With her mish-mash of shares and the end of the tax year looming, Alice can put some of her equity Oeic fund shares into a share pool and create £11,300 worth of gains.
When it comes to financial matters, keen swimmer Alice likes to be organised. Aware the end of the tax year is approaching, she is keen to make use of her annual capital gains tax (CGT) exemption before it is too late. After all, the motto is ‘use it or lose it’.
But Alice is puzzled. She is looking to sell some shares in her equity Oeic fund to crystallise a gain of £11,300. But the shares were all purchased at different times, in two tranches. Back in 2006 she invested £25,000 and obtained 10,000 shares, and in 2012 she invested a further £20,000 for 5,000 shares.
Alice needs help knowing which shares to sell and in what age order.
Alice’s adviser explains one feature of shares is that, unless they are numbered (and most shares are not), all shares of the same class in the same company are identical. To work out the capital gain it is therefore necessary to know which shares are being sold and at what cost.
Special ‘share pooling’ rules exist to deal with this problem. The Oeic shares Alice has bought will fall into her share pool, which grows when further shares are acquired and reduces when there is a disposal of shares from the pool.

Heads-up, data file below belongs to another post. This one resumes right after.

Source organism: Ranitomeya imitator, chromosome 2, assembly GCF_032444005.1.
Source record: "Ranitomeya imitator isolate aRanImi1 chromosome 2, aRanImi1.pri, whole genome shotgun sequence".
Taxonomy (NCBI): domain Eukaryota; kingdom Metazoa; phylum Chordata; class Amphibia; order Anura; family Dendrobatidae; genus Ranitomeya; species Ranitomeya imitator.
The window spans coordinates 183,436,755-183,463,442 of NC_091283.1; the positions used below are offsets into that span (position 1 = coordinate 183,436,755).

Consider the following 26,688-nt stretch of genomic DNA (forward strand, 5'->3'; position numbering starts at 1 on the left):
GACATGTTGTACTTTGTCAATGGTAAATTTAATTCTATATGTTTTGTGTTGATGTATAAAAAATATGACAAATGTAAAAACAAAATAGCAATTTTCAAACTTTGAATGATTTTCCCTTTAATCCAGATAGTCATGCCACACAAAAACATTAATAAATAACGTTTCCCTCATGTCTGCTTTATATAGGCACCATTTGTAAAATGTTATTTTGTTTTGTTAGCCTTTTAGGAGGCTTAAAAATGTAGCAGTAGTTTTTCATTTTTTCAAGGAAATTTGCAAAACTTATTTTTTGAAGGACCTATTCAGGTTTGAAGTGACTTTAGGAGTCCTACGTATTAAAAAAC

Following the rules
Alice’s adviser further explains the tax rules are such that any disposals she makes will be identified in this order:
- Against acquisitions on the same day (the ‘same day rule’).
- Against acquisitions within the 30 days following the disposal (the ‘bed and breakfast’ rule).
- Against shares in the pool, but without identifying any particular shares.
The first two rules mean if Alice were to sell shares and buy back identical shares on the same day, or within the next 30 days, then for tax purposes, she would simply be disposing of those reacquired shares rather than shares from the pool. In other words, she would not be realising a capital gain up to her annual exemption as intended.
Alice’s adviser creates her share pool at the start of the tax year as follows:
The adviser explains her ‘pooled’ cost is therefore £3 per share. Given the current value is £5 per share, the CGT calculation is now straightforward. The gain per share is £2; £11,300 / £2 is 5,650, so 5,650 shares are sold to realise £11,300 worth of gains.
Alice’s adviser points out how disposing of some shares in her equity Oeic fund may also have income tax advantages for her. The dividend allowance of £5,000 is set to drop to just £2,000 for 2018/19. As she is a higher-rate taxpayer, she will then be paying 32.5% tax on dividends above this. Even if she owns accumulation shares where the income is not distributed, those distributions remain income for income tax purposes.
With the above in mind, Alice might wish to consider using some of the proceeds to fund an ISA or perhaps use the entire proceeds to fund a pension contribution or a non-income producing insurance bond. Additionally, there will be no need to wait 30 days in any of these cases.
Graeme Robb is senior technical manager at Prudential